The long, winding road…


The last few months have been difficult for me. The reality of my mother’s death didn’t really hit me until around Easter. Let’s just say I was very depressed, and my mind went into a very dark place. Mother’s Day was equally difficult.

With both of my parents gone, my connection to the past is now gone. Until that point, I had an anchor, and a connection. When times were bad, I could always turn to Mom for advice. I can’t do that anymore. If I no longer have an anchor, it’s because now I am the anchor. When I looked at my family tree, it used to be that I was one link in a chain. But now, there is no one ahead of me. I am no longer part of a line, but the beginning of one. And since I am at the beginning of my family line I am now, arguably, part of the outgoing generation.

I have become very aware of my own mortality. I have already seen and read about people in my age bracket dying. Lately I’ve been thinking about what I want to do or experience, and finding out what would be needed to make those things happen. I should have another twenty or thirty years, so I shouldn’t have to rush. But my time is still finite, and I’m quite certain that the time before me is shorter than the time behind. So I shouldn’t just sit around and wait for things to fall into place. Whatever was going to fall into place has, by now, already done so. The rest is up to me.

To anyone reading this, I would advise you to pursue whatever dreams and goals you can, while you still have time available. If you’re young, reach for the sky, and don’t be afraid to make mistakes. If you’re old, enjoy the memories of your successes, no matter what they are. But at the same time, look around. You may still have time to squeeze in another dream or two. If you’re in the middle, like me, draw a line between the flighty dreams of childhood and the attainable ones of maturity, aim at one of the later, and forge ahead.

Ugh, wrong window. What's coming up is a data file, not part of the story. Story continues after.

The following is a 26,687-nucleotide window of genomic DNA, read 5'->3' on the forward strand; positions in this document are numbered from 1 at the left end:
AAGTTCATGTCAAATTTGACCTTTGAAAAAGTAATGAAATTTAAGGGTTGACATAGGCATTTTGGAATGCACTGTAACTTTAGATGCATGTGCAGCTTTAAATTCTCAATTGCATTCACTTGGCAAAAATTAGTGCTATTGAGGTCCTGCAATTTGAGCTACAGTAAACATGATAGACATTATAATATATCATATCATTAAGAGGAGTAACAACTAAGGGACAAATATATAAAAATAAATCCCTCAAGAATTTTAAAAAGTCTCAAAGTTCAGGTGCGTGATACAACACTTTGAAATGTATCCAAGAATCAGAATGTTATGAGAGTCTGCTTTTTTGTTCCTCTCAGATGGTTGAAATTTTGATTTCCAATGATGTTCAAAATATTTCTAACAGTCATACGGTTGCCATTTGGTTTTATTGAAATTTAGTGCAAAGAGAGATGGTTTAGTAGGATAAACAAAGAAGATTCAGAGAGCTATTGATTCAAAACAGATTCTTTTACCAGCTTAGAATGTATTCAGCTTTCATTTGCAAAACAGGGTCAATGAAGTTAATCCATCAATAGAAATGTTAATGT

It’s been said so many times that it’s a cliche, but we only live once. Make it count.

Janet H. Pugh, 1936-2015


Some things are difficult, if not impossible, to talk about. So I’m not going to try. Instead, I’ll share her obituary from the Donald L. Barber funeral home, as it appeared on February 2.

Janet Habecker Pugh, 78, formerly of Warren St., Homer, passed away on Thursday, January 29, 2015 in Silver Spring, MD.

She was born August 21, 1936 in Lawrence, MA; a daughter of the late Joseph and Alice Langlais Habecker. She graduated St. Anne’s High School in Lawrence in 1954, Merrimack College in 1958, and received her Masters of Arts from Michigan State in 1962.

Janet and her late husband, David L. Pugh, settled in the Cortland and Homer area in 1962.

She was a communicant of St. Margaret’s Church, serving on the landscaping committee and as a religious education teacher. Mrs. Pugh also was a member of the SUNY Cortland Faculty Wives Club, Leisure Club, and the Little York Garden Club for 25 years.

She was employed for more than 20 years at SUNY Cortland as an English teacher and had also archived records for Cortland County.

Janet had also been a candle and craft designer, worked in cabbage pollination at Reed’s Seeds, and served as an adjunct professor at Michigan State.